Tag Archives: kitchen aid

Slow Cookers

Slow cookers. Crock-pots. Is there a difference? No. Does it matter which brand you buy? Probably a little, but not really.

Rival Crock-Pot with manual switch
Rival Crock-Pot with manual switch

A little more detail! Crock-Pot is a brand name given to the original slow cooker (the very original name being the “Naxon Beanery All-Purpose Cooker”) by the Rival Company when it bought Naxon in 1970. This can still be confusing, as seen by Google Shopping – it lists Crock-Pot and Rival as two different brands. Generally, you will see the little Rival logo above the Crock-Pot logo, but not always. The kicker? Rival is now owned by Sunbeam. My guess is that’s why not all of them have the Rival logo.

Ok, was that clear as mud? Simplified – slow cooker is the official term and Crock-Pot is a brand name. It’s like Kleenex and tissues. That’s the BEST kind of marketing, because it’s free! (Marketing major over here, kids.)

Alright, now that we’ve cleared that up, the next thing to discuss are the differences between all these slow cookers. Generally it will be the capacity size and how many buttons/cooking options are offered. All slow cookers will have an electric heating base, a ceramic cooking pot/crock (get it? Crock-Pot!), and a glass lid with or without a vent hole in it.

Kitchen Aid 6-qt. slow cooker
Kitchen Aid 6-qt. slow cooker

Capacity is clearly something you need to decide for yourself. How many people do you usually cook for? What types of things are you hoping to cook in your slow cooker? Remember, you can always make less in a larger vessel, but you cannot make more in a smaller one! You just need to adjust your cooking times and temps. 😛 Considering shape, there are both oval and round slow cookers. It might be easier to fit a small bird, a roast or other meat into an oval shape, but the choice is purely personal preference.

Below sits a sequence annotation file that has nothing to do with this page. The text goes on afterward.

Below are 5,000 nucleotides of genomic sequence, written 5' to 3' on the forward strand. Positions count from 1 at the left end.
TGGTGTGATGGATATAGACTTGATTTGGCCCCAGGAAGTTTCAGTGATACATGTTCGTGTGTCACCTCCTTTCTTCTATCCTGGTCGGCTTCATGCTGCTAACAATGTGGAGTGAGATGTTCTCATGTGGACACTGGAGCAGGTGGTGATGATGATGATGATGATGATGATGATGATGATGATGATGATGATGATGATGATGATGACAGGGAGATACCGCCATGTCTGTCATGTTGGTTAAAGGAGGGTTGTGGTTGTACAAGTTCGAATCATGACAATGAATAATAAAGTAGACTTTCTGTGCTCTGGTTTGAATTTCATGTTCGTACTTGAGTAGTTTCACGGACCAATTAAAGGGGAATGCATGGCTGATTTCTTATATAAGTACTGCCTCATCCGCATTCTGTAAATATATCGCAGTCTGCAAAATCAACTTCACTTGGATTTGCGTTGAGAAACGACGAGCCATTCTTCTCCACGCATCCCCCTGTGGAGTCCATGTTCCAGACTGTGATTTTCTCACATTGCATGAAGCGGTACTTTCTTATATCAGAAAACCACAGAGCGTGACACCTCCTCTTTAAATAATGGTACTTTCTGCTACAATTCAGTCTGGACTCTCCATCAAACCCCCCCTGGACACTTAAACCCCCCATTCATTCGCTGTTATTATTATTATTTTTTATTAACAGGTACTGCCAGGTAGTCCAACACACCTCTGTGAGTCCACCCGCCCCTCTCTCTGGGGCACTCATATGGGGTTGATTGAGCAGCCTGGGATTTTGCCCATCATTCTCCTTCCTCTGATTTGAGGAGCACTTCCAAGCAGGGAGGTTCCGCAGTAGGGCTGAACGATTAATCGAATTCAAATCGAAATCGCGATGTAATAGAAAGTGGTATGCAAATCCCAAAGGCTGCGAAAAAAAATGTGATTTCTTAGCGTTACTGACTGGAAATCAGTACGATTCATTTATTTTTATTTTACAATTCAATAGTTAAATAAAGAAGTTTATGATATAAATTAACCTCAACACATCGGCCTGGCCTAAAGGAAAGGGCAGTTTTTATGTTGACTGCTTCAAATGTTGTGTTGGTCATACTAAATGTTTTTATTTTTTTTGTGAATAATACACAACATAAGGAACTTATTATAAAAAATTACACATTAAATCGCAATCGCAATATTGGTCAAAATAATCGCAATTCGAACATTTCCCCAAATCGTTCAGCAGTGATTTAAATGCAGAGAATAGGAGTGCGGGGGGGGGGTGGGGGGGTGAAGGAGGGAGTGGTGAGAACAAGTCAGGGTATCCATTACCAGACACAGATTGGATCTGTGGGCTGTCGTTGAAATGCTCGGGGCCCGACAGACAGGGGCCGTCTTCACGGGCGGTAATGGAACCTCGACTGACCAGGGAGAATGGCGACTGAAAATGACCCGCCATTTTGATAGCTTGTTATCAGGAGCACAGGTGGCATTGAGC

Cuisinart 3.5-qt. slow cooker
Cuisinart 3.5-qt. slow cooker

I think Cuisinart makes the smallest slow cooker at 3.5-quarts. This isn’t counting any of the smaller buffet serving warmers (key word ‘warmer’ – they don’t cook!), like the Slow Cooker “Little Dipper” 16-oz. warmer that usually only comes as a free gift with a larger slow cooker. (You can usually find them for sale alone at Goodwill, however!) Several brands make an 8-quart, which is the largest I think you can find. This is an improvement because a couple of years ago it was hard to find larger than 6- or 7-quarts.

Cooking options are generally very simple on most slow cookers, having 2-4 settings that include: Off, Warm, Low, High. Warm is not a cooking mode, it just keeps the food at temperature when cooking is done. Crock-Pot makes a lot of cool buffet serving warmers that only keep already cooked food warm – they don’t cook, but they’re great for people who entertain a lot!

Crock-Pot Hook Up series buffet servers - you can mix and match the pieces you want to hook to each other!
Crock-Pot Hook Up series buffet servers – you can mix and match the pieces you want to hook to each other!

Programmable slow cookers will automatically switch over to “Warm” mode after a certain amount of hours on a cooking mode, however, I have only come across one that will turn itself completely off. The Cuisinart programmable slow cookers all have an 8-hour “Warm” mode maximum, at which point it will beep five times and turn itself off automatically.